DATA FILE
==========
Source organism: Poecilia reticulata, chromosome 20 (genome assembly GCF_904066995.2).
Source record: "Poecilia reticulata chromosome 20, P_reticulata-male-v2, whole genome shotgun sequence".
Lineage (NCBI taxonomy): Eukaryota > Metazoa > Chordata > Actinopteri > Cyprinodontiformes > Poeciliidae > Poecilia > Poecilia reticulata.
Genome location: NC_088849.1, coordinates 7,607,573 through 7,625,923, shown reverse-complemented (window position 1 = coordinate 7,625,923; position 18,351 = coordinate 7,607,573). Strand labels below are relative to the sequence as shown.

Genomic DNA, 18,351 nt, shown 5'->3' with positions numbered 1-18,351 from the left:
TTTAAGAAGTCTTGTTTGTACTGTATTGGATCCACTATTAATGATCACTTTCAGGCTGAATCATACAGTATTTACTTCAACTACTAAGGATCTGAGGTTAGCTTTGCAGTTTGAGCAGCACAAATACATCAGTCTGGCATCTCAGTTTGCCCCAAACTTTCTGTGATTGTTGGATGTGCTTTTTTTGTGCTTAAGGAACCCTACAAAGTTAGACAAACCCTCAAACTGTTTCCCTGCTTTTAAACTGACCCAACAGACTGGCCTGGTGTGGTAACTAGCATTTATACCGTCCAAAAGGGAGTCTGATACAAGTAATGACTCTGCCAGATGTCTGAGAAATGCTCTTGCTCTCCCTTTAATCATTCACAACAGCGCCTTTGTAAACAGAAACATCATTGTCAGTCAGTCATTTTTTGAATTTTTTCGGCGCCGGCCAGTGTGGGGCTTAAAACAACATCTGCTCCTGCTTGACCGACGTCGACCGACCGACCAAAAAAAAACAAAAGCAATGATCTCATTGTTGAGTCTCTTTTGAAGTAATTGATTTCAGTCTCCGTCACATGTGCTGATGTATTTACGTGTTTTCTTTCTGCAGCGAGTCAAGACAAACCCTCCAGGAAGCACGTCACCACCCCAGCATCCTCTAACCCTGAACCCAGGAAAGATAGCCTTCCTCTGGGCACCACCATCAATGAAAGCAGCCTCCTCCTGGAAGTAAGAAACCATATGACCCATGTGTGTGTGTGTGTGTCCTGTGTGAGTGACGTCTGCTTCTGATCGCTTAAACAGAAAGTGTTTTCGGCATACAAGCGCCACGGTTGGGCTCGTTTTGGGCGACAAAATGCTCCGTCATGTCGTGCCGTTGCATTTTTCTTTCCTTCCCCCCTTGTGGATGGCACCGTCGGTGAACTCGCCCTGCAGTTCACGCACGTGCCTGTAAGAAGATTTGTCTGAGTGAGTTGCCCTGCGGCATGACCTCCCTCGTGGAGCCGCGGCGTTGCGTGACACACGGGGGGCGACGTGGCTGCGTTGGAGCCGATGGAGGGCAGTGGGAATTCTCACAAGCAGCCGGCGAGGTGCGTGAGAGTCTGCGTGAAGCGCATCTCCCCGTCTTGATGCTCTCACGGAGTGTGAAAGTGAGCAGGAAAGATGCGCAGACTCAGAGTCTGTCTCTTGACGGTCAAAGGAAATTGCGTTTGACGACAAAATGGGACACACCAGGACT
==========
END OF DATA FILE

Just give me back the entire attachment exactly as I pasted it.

Source organism: Poecilia reticulata, chromosome 20 (genome assembly GCF_904066995.2).
Source record: "Poecilia reticulata chromosome 20, P_reticulata-male-v2, whole genome shotgun sequence".
Lineage (NCBI taxonomy): Eukaryota > Metazoa > Chordata > Actinopteri > Cyprinodontiformes > Poeciliidae > Poecilia > Poecilia reticulata.
Genome location: NC_088849.1, coordinates 7,607,573 through 7,625,923, shown reverse-complemented (window position 1 = coordinate 7,625,923; position 18,351 = coordinate 7,607,573). Strand labels below are relative to the sequence as shown.

Genomic DNA, 18,351 nt, shown 5'->3' with positions numbered 1-18,351 from the left:
TTTAAGAAGTCTTGTTTGTACTGTATTGGATCCACTATTAATGATCACTTTCAGGCTGAATCATACAGTATTTACTTCAACTACTAAGGATCTGAGGTTAGCTTTGCAGTTTGAGCAGCACAAATACATCAGTCTGGCATCTCAGTTTGCCCCAAACTTTCTGTGATTGTTGGATGTGCTTTTTTTGTGCTTAAGGAACCCTACAAAGTTAGACAAACCCTCAAACTGTTTCCCTGCTTTTAAACTGACCCAACAGACTGGCCTGGTGTGGTAACTAGCATTTATACCGTCCAAAAGGGAGTCTGATACAAGTAATGACTCTGCCAGATGTCTGAGAAATGCTCTTGCTCTCCCTTTAATCATTCACAACAGCGCCTTTGTAAACAGAAACATCATTGTCAGTCAGTCATTTTTTGAATTTTTTCGGCGCCGGCCAGTGTGGGGCTTAAAACAACATCTGCTCCTGCTTGACCGACGTCGACCGACCGACCAAAAAAAAACAAAAGCAATGATCTCATTGTTGAGTCTCTTTTGAAGTAATTGATTTCAGTCTCCGTCACATGTGCTGATGTATTTACGTGTTTTCTTTCTGCAGCGAGTCAAGACAAACCCTCCAGGAAGCACGTCACCACCCCAGCATCCTCTAACCCTGAACCCAGGAAAGATAGCCTTCCTCTGGGCACCACCATCAATGAAAGCAGCCTCCTCCTGGAAGTAAGAAACCATATGACCCATGTGTGTGTGTGTGTGTCCTGTGTGAGTGACGTCTGCTTCTGATCGCTTAAACAGAAAGTGTTTTCGGCATACAAGCGCCACGGTTGGGCTCGTTTTGGGCGACAAAATGCTCCGTCATGTCGTGCCGTTGCATTTTTCTTTCCTTCCCCCCTTGTGGATGGCACCGTCGGTGAACTCGCCCTGCAGTTCACGCACGTGCCTGTAAGAAGATTTGTCTGAGTGAGTTGCCCTGCGGCATGACCTCCCTCGTGGAGCCGCGGCGTTGCGTGACACACGGGGGGCGACGTGGCTGCGTTGGAGCCGATGGAGGGCAGTGGGAATTCTCACAAGCAGCCGGCGAGGTGCGTGAGAGTCTGCGTGAAGCGCATCTCCCCGTCTTGATGCTCTCACGGAGTGTGAAAGTGAGCAGGAAAGATGCGCAGACTCAGAGTCTGTCTCTTGACGGTCAAAGGAAATTGCGTTTGACGACAAAATGGGACACACCAGGACT